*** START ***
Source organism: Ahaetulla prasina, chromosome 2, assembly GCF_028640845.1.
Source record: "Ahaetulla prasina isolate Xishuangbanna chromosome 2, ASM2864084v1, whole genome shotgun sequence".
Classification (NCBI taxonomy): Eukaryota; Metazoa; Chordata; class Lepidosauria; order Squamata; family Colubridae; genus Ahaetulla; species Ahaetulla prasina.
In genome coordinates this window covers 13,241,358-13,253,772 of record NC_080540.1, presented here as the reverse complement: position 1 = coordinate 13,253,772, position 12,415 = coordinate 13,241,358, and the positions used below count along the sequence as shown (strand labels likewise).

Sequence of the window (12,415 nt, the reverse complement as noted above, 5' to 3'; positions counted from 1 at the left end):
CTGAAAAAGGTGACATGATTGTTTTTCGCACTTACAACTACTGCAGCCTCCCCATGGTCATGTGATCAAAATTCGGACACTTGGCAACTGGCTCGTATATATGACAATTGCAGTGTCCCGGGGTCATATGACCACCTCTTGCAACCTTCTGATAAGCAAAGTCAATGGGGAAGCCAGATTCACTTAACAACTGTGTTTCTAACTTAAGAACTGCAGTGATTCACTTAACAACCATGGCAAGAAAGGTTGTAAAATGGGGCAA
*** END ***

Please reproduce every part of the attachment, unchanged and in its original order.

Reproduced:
Source organism: Ahaetulla prasina, chromosome 2, assembly GCF_028640845.1.
Source record: "Ahaetulla prasina isolate Xishuangbanna chromosome 2, ASM2864084v1, whole genome shotgun sequence".
Classification (NCBI taxonomy): Eukaryota; Metazoa; Chordata; class Lepidosauria; order Squamata; family Colubridae; genus Ahaetulla; species Ahaetulla prasina.
In genome coordinates this window covers 13,241,358-13,253,772 of record NC_080540.1, presented here as the reverse complement: position 1 = coordinate 13,253,772, position 12,415 = coordinate 13,241,358, and the positions used below count along the sequence as shown (strand labels likewise).

Sequence of the window (12,415 nt, the reverse complement as noted above, 5' to 3'; positions counted from 1 at the left end):
CTGAAAAAGGTGACATGATTGTTTTTCGCACTTACAACTACTGCAGCCTCCCCATGGTCATGTGATCAAAATTCGGACACTTGGCAACTGGCTCGTATATATGACAATTGCAGTGTCCCGGGGTCATATGACCACCTCTTGCAACCTTCTGATAAGCAAAGTCAATGGGGAAGCCAGATTCACTTAACAACTGTGTTTCTAACTTAAGAACTGCAGTGATTCACTTAACAACCATGGCAAGAAAGGTTGTAAAATGGGGCAA